The following is a new blog post related to education and teaching and relevant to our website visitors. The blog post is not based on the opinions or values of our company but is related to education and teaching, so we wanted to share it with YOU! If you ever have any questions please let us know. Now… on to the post!
In the last eight years, my posting habits have become pretty sparse, to say the least. Starting and running a school…it’s a lot. It keeps me busy and thoroughly exhausted. I miss it. I miss the cadence of posting regularly and interacting with my education friends virtually. I miss swapping ideas and being thoroughly steeped in what is happening in ed tech.
Not being in the classroom impacts this as well. When I was in the classroom, my posts had an immediate purpose; they were things that I was doing or dreaming of doing, with my students the next day.
As I was considering the best way to jump back into blogging, I couldn’t see going back to the way I’ve posted in the past. It’s not that there was anything wrong with the way I posted, but it isn’t where I am today. It doesn’t feel as natural and genuine. I also am unwilling to retire iLearn Technology all together. For one, I still come back here regularly to find a resource that I used with students to make recommendations to teachers. Secondly, I still have so much to share! It just may look a little different than it has in the past.
For all of my education friends who have been with me since 2007, I can’t tell you how enormously grateful I am for all of you. You have shaped me as an educator and a human more than you could possibly know. For those who have joined somewhere along my journey, I’m grateful for you as well! I hope that you’ll continue to find reasons to come to iLearn Technology.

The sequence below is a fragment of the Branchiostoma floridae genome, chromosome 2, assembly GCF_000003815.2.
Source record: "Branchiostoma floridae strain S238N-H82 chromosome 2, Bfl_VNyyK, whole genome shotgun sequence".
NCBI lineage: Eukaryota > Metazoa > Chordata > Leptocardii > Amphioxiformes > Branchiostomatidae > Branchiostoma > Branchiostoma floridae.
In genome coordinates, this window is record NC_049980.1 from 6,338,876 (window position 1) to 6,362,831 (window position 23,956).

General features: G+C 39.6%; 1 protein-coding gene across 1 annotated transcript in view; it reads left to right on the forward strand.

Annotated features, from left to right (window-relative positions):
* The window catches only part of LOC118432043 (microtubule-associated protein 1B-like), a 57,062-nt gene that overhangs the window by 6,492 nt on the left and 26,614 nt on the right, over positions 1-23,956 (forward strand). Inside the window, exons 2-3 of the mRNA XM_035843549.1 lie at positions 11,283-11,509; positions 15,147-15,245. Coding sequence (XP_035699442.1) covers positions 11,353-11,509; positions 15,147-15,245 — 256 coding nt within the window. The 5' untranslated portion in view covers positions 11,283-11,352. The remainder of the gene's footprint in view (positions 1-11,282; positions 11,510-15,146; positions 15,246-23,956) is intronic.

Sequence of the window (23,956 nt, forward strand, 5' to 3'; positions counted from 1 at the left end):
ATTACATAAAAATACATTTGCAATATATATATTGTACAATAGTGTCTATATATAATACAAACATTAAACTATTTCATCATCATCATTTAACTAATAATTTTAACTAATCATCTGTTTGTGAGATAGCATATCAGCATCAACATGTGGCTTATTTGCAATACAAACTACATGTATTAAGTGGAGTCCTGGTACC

These days, rather than merely sharing a technology tool that I’ve found useful, I want to do so within a broader context. At Anastasis, we are a school powered by questions. We love the way that questions open opportunities for exploration, discovery, and new connections within learning. Within our inquiry blocks, we use technology as a tool that helps us dive deeper, capture our learning, think critically, and make connections. My intent is to share our learning through the inquiry, introduce you to new (and old) technology tools that have supported our inquiry, and hopefully inspire you to use technology in new ways.
This will likely lead to longer posts that are packed full of ideas and links, the posts won’t be daily as they were for so many years, but (hopefully) they will be rich. I’d love your thoughts and input as I try out this new format! Thank you for sticking with me even as my posts have come to a crawl.
How We Express Ourselves: Museum in a Box
At Anastasis, every 5-6 weeks, we begin our exploration into a new inquiry block. These blocks begin over the summer when I dream and put together a new lens to view the inquiry block through for our primary, intermediate, and jr. high classes. Not to get too in the weeds about that process, but essentially I’m looking at Next Generation Science standards, Colorado Social Studies Standards, and Common Core as I build each block.
Over the last five weeks, students have been working on a block called: “How We Express Ourselves.” Based on the IB’s PYP, this is “an inquiry into the ways in which we discover and express ideas, feelings, nature, culture, beliefs and values; the ways in which we reflect on, extend, and enjoy our creativity; our appreciation for the aesthetic.” Using this as my base, the lens for our primary students became: Art can help us understand other cultures, histories, celebrations, rituals, and spiritual beliefs.
Students would explore this inquiry prompt through the following questions: What are artifacts? How does art help express and reflect culture? How do cultures express themselves through story? How does art help communicate and reflect the history and technology of the time? How is art used in celebrations? How has this changed throughout history? How do fossils tell us a story of the past? How do artifacts tell an account of the past? How has art been used throughout history to help us understand the values, understanding of the world, and spiritual beliefs? How do archeologists work? How does a museum curator work?